This article is part of our special report Europe’s e-mobility gamechangers.
Electric vehicles have come on in leaps and bounds since Commission Vice-President Maroš Šefčovič launched the Energy Union back in 2015. Now he’s expecting the integration of renewables and the redesign of the electricity market to boost the EV revolution even further.
Maroš Šefčovič is the vice-president of the European Commission for Energy Union and a former Slovak diplomat.
He spoke to EURACTIV’s Sam Morgan.
What is the biggest obstacle facing a prospective electric vehicle buyer today?
It’s a mixture of factors, which we have to tackle all at once. We are accelerating our work in rolling out charging infrastructure. I have to say: I am sometimes amazed by the technological leaps in this industry. Two years ago, super-fast chargers could get the job done in 15 minutes. Now it’s possible in three or four minutes. Faster than filling up your tank!
Technology is now being developed to directly link renewable energy, particularly wind turbines, to super-fast chargers. Surprise, surprise, the charging time is already around ten minutes. The rate of development is amazing. I would say that Europeans are still concerned that the ride is not smooth enough and infrastructure is not all there yet though. The Connecting Europe Facility is really going to help with that and the new financial framework earmarks around €40bn in that regard.
And the choice of electric vehicles or lack thereof? Does that play a role?
Yes but I expect within two or three years we will see, only from European manufacturers, around 80 models of new cars with a strong electric element, be they zero-emissions or hybrids. I’m always teasing the carmakers that they should make sure the prices are equivalent with diesel engines too! It’s quite important to address that.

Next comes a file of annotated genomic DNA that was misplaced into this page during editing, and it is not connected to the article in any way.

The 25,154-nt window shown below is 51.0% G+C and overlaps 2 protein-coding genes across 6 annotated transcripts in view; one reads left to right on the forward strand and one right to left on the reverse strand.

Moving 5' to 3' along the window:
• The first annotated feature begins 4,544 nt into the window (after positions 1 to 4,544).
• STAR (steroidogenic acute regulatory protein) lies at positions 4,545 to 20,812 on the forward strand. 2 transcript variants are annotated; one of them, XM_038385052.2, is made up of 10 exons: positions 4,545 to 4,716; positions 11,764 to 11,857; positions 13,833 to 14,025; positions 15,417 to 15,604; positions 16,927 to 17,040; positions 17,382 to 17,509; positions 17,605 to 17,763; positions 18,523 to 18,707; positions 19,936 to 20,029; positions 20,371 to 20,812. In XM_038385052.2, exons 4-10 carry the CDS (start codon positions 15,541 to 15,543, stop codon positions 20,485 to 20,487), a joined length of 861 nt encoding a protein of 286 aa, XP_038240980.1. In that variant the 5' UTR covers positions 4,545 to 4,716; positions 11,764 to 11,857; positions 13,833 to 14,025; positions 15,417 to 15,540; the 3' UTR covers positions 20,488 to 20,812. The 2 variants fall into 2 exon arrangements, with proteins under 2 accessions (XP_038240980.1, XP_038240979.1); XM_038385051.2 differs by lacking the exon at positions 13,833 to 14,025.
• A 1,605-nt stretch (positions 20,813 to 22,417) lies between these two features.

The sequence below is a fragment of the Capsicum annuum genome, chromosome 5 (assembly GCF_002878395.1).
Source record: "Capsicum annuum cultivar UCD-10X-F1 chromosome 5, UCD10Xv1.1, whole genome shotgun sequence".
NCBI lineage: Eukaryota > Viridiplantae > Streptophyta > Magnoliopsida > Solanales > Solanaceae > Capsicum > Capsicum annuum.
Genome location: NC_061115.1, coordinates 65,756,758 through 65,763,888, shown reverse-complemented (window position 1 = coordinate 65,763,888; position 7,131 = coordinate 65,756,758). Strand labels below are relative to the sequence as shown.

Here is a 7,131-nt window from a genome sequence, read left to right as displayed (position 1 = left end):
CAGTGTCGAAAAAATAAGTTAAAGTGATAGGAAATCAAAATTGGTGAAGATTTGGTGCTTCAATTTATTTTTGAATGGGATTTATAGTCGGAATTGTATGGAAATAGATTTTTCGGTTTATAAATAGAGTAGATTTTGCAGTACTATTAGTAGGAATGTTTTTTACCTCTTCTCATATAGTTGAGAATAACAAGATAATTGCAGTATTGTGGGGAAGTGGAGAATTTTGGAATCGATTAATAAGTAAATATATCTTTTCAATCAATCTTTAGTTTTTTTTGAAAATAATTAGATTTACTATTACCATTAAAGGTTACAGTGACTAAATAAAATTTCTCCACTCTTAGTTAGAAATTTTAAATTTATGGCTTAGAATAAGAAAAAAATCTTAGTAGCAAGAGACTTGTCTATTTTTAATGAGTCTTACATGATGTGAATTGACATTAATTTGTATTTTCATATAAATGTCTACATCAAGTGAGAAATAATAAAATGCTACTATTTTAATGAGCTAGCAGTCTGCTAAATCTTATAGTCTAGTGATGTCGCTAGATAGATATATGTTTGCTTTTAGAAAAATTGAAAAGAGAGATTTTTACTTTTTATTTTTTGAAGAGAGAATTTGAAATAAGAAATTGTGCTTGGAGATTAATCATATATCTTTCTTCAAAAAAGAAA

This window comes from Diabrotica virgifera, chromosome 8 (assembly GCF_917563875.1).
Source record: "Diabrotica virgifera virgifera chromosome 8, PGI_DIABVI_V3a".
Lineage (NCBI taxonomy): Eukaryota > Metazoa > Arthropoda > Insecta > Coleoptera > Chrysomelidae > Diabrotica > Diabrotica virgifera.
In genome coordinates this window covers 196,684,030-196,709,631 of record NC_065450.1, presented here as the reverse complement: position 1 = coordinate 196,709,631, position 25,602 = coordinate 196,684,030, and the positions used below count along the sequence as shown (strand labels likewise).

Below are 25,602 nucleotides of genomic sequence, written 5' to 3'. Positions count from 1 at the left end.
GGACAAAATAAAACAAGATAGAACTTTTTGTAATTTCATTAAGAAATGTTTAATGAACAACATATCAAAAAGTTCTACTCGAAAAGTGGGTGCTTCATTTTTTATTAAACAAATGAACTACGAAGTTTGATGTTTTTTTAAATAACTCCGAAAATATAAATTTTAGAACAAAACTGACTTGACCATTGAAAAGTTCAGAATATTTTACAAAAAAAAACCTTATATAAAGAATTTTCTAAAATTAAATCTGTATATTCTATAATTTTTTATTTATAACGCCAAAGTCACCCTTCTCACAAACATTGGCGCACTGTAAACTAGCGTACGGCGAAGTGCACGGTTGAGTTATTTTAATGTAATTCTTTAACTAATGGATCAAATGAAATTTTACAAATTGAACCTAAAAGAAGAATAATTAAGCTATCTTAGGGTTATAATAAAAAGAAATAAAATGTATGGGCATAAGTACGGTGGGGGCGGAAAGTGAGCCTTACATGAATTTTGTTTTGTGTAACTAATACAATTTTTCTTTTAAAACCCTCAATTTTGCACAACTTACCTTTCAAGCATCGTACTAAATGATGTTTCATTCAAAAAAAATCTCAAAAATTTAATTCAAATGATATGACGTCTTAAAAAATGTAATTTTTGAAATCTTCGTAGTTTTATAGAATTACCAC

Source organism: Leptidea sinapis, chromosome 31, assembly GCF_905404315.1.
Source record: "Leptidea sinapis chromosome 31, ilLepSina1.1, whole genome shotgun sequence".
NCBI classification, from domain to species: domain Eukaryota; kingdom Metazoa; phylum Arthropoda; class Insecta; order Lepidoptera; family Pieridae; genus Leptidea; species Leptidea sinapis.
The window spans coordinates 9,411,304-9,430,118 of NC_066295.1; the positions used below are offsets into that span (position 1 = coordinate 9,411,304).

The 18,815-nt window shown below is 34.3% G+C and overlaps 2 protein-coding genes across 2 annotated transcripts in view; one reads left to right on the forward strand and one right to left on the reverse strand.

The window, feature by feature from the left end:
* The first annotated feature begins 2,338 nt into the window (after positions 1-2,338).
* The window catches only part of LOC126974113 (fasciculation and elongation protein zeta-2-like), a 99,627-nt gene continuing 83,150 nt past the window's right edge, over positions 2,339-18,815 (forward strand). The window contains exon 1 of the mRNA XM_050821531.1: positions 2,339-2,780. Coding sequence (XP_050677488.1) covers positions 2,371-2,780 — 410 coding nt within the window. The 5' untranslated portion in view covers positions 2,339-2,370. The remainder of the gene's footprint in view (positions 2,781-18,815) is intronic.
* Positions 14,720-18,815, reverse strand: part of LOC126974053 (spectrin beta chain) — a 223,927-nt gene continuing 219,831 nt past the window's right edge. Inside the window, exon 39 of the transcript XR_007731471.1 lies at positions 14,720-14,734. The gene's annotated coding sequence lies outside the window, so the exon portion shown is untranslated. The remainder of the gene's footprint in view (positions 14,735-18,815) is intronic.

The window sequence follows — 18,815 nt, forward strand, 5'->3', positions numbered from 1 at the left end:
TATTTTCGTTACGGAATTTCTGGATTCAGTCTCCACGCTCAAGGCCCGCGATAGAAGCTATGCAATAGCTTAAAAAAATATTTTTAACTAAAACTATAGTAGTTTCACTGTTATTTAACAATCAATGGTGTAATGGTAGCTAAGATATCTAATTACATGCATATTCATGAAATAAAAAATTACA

We hope that all the work we’ve been doing under the Energy Union will click together in the coming years and that EVs and infrastructure will go together with the new electricity market design. Electric cars have the potential to earn their owners money, after all. The battery charges during periods when the power is cheap and sells it back during peak demand. They’ve been testing it in the Netherlands and the potential is huge. Pair that with solar panels or wind turbines and you’re in business.
How important is it to Europeans that this industry is European? Poland wants to build its own bespoke EV, Croatia has the Rimac supercar. Changing mind-sets seems part of the challenge.
I think it’s the same kind of story as with batteries. It’s a matter of strategic importance of technological independence. It’s about high-tech industry that brings a lot of innovations to other sectors too. If we don’t master the art of designing, developing and manufacturing EVs and batteries, the automotive sector will lose its leading role and the lustre will disappear.
We have to show young people as well that we can do more than just cars from the ‘fossil era’. Now it’s about incentivising our carmakers to seize this opportunity. Don’t forget that we have a unique situation in Europe with public support for sustainability. This continent is far ahead of others in that regard and, as such, is a natural market for these new technologies. Our efforts on regulatory and financial frameworks are meant to help create that market.
New truck CO2 emissions rules are the first of their kind in Europe. Is this overdue?
Honestly, I think it is long overdue. We know that other major economies like the US, Japan, even China have set limits for heavy-duty vehicles. So it was high time to do it. Not only because of the sensitive air pollution problem but also from a competition point of view. That’s why we went for this two-step approach.
And to our surprise, we realised that the technology already available today to manufacturers allows them to meet the 15% target for 2025. I’m convinced by that. We want to give them some heads-up time, so they can come with something new, super competitive, clean and great by 2030.
So the focus of your argument to industry was that they already have the right pieces in place? For 2025 at least.
Yes. One particular part of the impact assessment was something as simple as lubricants. Spending just a few euros on the best available can lead to savings of thousands over a five-year period. Mudflaps too! The returns are amazing. The split system in Europe, where trucks are leased out, disassociates ownership from fuel consumption though, so trucks aren’t using all that is available. We’ll push them harder to do so.